Tomatoes…and more Tomatoes


All summer I have been waiting for a garden bounty of tomatoes. Santa Barbara finally got some nice summer heat and ta-da!…I found myself with five enormous plants all heavy laden with beautiful, delicious tomatoes at the same time. Great! Great. Great?

My tomato windfall coincided with school starting, a full calendar of non-profit events and planning, a new puppy, and no time to can. I quickly accepted the mantra, “The freezer is my friend.” Quickly, I filled up four 1- gallon size zip lock bags and tucked them in the freezer (check out my freezing tips below) and got the situation momentarily under control.

But then we harvest more tomatoes. I get creative with my menus. When I have 20 guests for my birthday party, I make gazpacho and paella, it serves a dual purpose- lovely, fresh dishes for my friends to enjoy, and it put a nice dent in the tomato supply…or so I thought. The morning after the party, still a little fuzzy from a very festive night of celebrating, I realize I still have an enormous amount of tomatoes piled high in the kitchen and out in the garden there are more ready for harvest.

In a similar spot? Try out these tips and recipes.

Freezing Tomatoes

When I have a counter loaded with tomatoes without the time to can, I grab my freezer bags. All you have to do is wash your tomatoes, dry well, toss them in the bag and toss the bag in the freezer. Easy as pie- pie however, is not easy-but we will talk about that closer to Thanksgiving.

I use my frozen tomatoes in place of canned tomatoes when I am cooking in the fall and winter months. Defrost your tomatoes in a colander until they are soft enough to cut…then enjoy them in sauces, soups, etc.


Tomatoes…and more Tomatoes

Aunt Penny’s Marinara

This is so easy and delicious. I always have it on hand and use for pastas, pizza and stuffed zucchini blossoms. You can also use fresh tomatoes, too. I am growing San Marzano’s in the garden and will incorporate them when they are ready but any variety of seasonal tomatoes will do or use the can in the off season.


1 24 oz can San Marzano tomatoes

1 tablespoon olive oil

2 cloves of garlic

1 half small onion chopped

Salt to taste


Sauté onion in olive oil in a heavy bottomed saucepan (medium/high heat) and cook for 5 minutes, add garlic and cook for 2 minutes. Add tomatoes (removing basil leaf from the can) and bring to boil. Once it boils simmer on stove for up to 1 hour stirring occasionally. For a smooth sauce emulsify with a hand blender. Salt and pepper to taste. Garnish with julienne of basil if in season.



If you choose to serve this sauce on pasta; try a traditional San Genovese based wine from Tuscany.


Teru Ogue’s Tomato Sorbet

My friend Teru Ogue of Sakana in Montecito shared this recipe with me. This is sweet enough to serve for dessert, but also is a wonderfully unusual appetizer, palette cleanser or mid-afternoon snack on a hot day.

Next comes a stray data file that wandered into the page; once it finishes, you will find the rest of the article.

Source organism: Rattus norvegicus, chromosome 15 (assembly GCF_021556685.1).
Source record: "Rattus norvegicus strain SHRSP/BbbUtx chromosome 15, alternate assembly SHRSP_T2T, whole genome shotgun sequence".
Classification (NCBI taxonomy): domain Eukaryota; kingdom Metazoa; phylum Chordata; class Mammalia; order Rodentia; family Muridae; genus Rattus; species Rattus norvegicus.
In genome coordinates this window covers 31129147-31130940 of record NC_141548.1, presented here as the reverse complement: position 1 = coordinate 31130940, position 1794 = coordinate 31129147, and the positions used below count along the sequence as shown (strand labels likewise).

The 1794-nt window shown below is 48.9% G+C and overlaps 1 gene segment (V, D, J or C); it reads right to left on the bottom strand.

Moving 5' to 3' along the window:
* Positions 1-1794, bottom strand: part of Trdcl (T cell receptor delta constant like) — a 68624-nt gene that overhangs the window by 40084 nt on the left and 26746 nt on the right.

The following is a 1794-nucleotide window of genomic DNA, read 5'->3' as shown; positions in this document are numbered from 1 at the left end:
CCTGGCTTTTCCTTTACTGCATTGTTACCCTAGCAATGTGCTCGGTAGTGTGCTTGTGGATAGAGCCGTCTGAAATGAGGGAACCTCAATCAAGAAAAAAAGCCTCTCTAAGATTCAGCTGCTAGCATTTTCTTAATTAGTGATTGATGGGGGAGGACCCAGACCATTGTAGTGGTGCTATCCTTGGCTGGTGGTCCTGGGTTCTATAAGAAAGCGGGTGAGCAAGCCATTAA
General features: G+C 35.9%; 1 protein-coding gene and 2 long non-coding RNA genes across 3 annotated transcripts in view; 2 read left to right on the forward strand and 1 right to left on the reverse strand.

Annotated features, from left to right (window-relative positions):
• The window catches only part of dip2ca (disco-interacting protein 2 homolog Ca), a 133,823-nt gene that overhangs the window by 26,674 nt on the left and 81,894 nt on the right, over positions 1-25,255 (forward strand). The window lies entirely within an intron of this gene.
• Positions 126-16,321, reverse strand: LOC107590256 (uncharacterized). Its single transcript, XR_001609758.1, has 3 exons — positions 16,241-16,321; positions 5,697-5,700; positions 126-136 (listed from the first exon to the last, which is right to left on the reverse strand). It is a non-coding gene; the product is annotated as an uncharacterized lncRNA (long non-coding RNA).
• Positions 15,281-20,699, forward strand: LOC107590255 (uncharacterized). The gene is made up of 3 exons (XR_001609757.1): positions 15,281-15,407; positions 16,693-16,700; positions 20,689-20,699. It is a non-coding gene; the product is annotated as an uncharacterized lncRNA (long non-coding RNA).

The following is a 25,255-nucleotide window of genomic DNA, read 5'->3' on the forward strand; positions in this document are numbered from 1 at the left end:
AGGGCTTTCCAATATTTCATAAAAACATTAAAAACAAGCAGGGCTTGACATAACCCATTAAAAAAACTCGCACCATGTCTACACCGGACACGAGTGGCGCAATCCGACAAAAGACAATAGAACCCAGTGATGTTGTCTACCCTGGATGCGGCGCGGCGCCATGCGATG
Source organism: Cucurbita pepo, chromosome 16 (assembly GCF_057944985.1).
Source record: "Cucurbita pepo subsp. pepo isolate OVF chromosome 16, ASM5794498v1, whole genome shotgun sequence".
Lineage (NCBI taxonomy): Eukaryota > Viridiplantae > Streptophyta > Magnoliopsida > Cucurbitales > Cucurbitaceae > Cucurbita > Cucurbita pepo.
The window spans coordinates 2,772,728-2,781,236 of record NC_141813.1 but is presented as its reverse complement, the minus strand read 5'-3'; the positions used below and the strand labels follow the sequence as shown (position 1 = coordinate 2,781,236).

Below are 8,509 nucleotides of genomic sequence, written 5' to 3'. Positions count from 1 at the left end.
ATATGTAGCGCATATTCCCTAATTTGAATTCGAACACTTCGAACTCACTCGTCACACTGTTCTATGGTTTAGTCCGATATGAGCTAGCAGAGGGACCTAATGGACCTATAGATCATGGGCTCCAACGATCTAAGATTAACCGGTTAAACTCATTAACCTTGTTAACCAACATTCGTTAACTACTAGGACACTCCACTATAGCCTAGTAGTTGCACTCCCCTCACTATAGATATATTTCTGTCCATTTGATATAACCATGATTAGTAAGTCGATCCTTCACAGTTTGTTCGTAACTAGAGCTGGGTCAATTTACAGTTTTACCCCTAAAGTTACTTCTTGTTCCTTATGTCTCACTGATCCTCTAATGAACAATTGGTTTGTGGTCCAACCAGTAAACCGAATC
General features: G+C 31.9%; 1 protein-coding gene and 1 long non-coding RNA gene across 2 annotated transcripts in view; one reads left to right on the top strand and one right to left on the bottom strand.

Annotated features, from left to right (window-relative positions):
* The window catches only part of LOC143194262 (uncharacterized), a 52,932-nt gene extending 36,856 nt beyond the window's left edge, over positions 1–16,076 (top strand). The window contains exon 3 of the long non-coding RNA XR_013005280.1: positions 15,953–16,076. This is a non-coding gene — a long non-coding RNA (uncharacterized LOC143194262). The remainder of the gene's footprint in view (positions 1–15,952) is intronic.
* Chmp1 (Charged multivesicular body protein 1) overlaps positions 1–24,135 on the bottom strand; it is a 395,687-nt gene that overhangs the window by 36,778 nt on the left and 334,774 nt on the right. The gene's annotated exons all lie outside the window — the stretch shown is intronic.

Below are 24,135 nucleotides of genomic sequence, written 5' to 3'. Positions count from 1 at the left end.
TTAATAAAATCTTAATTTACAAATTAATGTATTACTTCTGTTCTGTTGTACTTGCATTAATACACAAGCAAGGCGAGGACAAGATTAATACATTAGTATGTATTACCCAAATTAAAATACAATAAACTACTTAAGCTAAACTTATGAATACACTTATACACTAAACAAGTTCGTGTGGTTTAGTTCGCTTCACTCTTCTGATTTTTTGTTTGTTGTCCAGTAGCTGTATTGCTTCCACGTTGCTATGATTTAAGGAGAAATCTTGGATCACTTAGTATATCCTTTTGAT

3 large tomatoes, skin peeled off (use a sharp vegetable peeler)

1 1/2 cups of water

1/2 cup of sugar

1 1/2 cup of white wine (Sauvignon Blanc or something with a screw off top you can drink later)

Pinch of salt

Fresh mint leaves (about 20 leaves)


Bring the white wine to a boil over medium high heat in a small saucepan, remove from heat.


Next, mix the sugar into the warmed wine until dissolved and allow to cool.


Into a blender add:


Wine and sugar mixture

Pinch of salt

Mint leaves


Pour all the ingredients into the blender, puree until everything is well mixed and smooth. Pour into 8 x 8 pyrex dish, cover and freeze. Using an ice cream scoop, spoon into small bowls and garnish with mint leaves.
Rica's Tortilla Soup

Rica’s Tortilla Soup

Rica has worked for us for us for 15 years and is one of my most favorite people in the entire world…she has become a second mom to me. Originally from Durango, Mexico her food is clean, fresh, and so tasty. Every time she cooks I am excited. Here is Rica’s wonderful and easy tortilla soup. It is delicious!

Serves 4

2 cups homemade or good quality chicken stock

3 tomatoes quartered

1 jalapeno chili (including seeds)

1⁄4 white onion

1 clove garlic

1 teaspoon salt

1/2 teaspoon pepper

Tortilla Strips

1/2 cup grape seed oil

4 small corn tortillas


1/2 avocado cut in large dice

4 sprigs cilantro

1/2 cup jack cheese (grated)


In a blender puree stock, tomatoes, chili with stem removed, onion, garlic, salt and pepper. Pour into a pot and heat on medium until it bubbles…then cover and simmer until tortilla strips are done.


With soup simmering, heat oil in a skillet and slice tortillas into strips about 1/2 inch thick. When oil begins to ripple, add 1/2 of the strips and fry until golden brown.


Remove from pan with tongs onto a plate lined with paper towels and repeat with next batch.


Ladle soup into a bowls. Garnish with tortilla strips, avocado, cilantro, cheese and serve.



I prefer a clean tasting white wine with this soup. Like a Gruner Veltliner from the Wachau region of Austria or a Chardonnay that is made in stainless steel rather than oak.